Posted on September 24, 2013 by The Director of Digital Media
X-posted from Foodist Jerusalem, Written by Anna Melman (Year ’05, Fellows ’06) This is a great blog to follow if you're looking for good food in Jerusalem!
AB and I decided to check out Bardak, one of the newest eateries on the Jerusalem culinary scene. Located on the corner of Jabotinsky and Keren HaYesod and squeezed in between Cafe Joe and Olive and Fish, I’d passed by on the bus a few times and it sparked my curiosity. After a friend told me she’d been, it was settled; I’d go too.
The restaurant advertises itself as pizza and beer, which right away reminded me of Pizza and Brew, a restaurant located in a strip mall in the town where I grew up. Since it was the 80s, that restaurant was dark and filled with smoke. They served large pies and pitchers of cheap beer. I had a feeling though that this would not be that. Anyway, I was curious because both pizza and beer are easy to find in Jerusalem, good pizza and beer are much harder to come by. So, as you probably could’ve told me without having been there yourself, Bardak isn’t exactly a pizza place serving what I, raised on New York pizza, think of as pizza, nor was it exactly of the brick-oven delight variety that we sampled in Croatia last month. The pizzas, available in either personal or family-size trays, were more of the cafe variety in style; in taste they were a bit more creative.
Bardak’s shtick is Jerusalem. What I mean by that is that one wall is decorated in those blue street signs of Jerusalem streets that seem to be popping up in new restaurants recently (see: Jacko’s Street) and that most items on the menu are named after different Jerusalem neighborhoods (pizza options included the Musrara, the Nachlaot, the Machane Yehuda, and the like). I am a total sucker for things like this. The other, more meaningful, “local” aspect of the joint was that they served both Negev and Shapira beers on tap (and Goldstar) and their considerable list of European and American bottle beers also included the Israeli Dancing Camel as well as the Israeli Sideffect cider.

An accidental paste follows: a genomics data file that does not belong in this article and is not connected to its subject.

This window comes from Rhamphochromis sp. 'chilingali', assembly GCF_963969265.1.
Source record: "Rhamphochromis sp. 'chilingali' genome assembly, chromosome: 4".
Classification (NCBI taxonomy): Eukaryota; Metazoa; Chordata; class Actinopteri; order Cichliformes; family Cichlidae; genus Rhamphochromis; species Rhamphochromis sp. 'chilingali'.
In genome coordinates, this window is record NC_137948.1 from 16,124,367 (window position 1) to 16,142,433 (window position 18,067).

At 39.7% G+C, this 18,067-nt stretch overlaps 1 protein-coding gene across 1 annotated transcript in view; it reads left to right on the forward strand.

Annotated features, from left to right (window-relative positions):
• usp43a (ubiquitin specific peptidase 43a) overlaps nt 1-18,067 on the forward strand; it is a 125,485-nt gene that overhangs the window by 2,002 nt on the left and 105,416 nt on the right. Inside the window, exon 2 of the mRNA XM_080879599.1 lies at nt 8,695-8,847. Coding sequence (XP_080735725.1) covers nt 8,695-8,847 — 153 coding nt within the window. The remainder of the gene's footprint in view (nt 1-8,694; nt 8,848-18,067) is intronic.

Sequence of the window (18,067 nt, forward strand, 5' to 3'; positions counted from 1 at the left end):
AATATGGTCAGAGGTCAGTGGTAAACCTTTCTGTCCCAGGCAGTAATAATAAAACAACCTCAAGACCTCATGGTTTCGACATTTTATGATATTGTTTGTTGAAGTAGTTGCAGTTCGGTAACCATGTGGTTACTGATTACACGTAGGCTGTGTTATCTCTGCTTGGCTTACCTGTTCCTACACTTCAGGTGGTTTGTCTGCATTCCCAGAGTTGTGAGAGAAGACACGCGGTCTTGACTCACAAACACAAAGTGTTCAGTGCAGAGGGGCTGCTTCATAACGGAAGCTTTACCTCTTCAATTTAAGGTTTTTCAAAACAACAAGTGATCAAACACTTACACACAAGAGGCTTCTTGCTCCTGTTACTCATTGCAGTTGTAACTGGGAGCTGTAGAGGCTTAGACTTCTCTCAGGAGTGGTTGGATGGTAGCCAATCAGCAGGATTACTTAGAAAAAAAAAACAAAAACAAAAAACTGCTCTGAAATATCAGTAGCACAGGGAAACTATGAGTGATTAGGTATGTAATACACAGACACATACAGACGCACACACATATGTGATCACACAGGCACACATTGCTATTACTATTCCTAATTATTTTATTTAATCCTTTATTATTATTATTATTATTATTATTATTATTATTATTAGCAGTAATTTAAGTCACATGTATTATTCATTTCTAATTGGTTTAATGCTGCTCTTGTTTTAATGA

When I arrived, I noted that the menu I was handed was marked as a temporary menu, so I asked the waitress about it. She told me Bardak had only been open for “month or two weeks” so they were still experimenting, and she pointed me towards a chalkboard on the wall that listed additional items. Board and menu together offered antipasti, three or four types of salads, and many kinds of pizza (as well as the aforementioned beer list and an alcohol list). The pizza options were pretty interesting, utilizing a range of vegetables (heavy on the eggplant, olives and mushrooms, but also others), cheeses, spices, and fish. Some of the options even included hard-boiled egg. There was also the option of regular Margherita pizza with additional toppings. (On the English menu they spelled it Margarita, like the drink, and first I was excited to order a margarita and then confused about what kind of margarita came with “fish options – additional cost.”)
We ended up ordering two personal pizzas to share (plus a Dancing Camel for me and a cider for AB). One pizza came with mozzarella, tomato sauce, roasted eggplant, and chili. We were warned that it was really spicy, but we like spice and whenever a waitstaff tells us this it is never in actuality all that spicy. This? Was spicy. I ended up picking the chilis off so that I could actually taste the flavor of the rest of the pizza. The other pizza we ordered was tamer – a four cheese (mozzarella, pecorino, and two others I can’t remember – kashkaval maybe) with roasted eggplant, tomato, parsley, and sesame seeds. It was sauceless so we were a little concerned it would be too dry, but the juice from the vegetables and the oil from the cheese kept it quite moist.
We were pleased with the taste of both orders. Even the dough was delicious, though it was definitely more like focaccia than regular pizza dough (like what I make in the oven at home). We also really enjoyed the laid-back atmosphere. When we were there (around 8 pm) the place was full of people in their twenties/early thirties and families with small kids. Given their extensive bar, I wouldn’t be surprised if it becomes more of a, well, bar in later hours.
Pizza prices are reasonable (30-40 NIS for a personal pizza; 65-75 for a family-size pizza) while beer prices were seemed a bit steep (my Dancing camel was only a few shekels less than my pizza).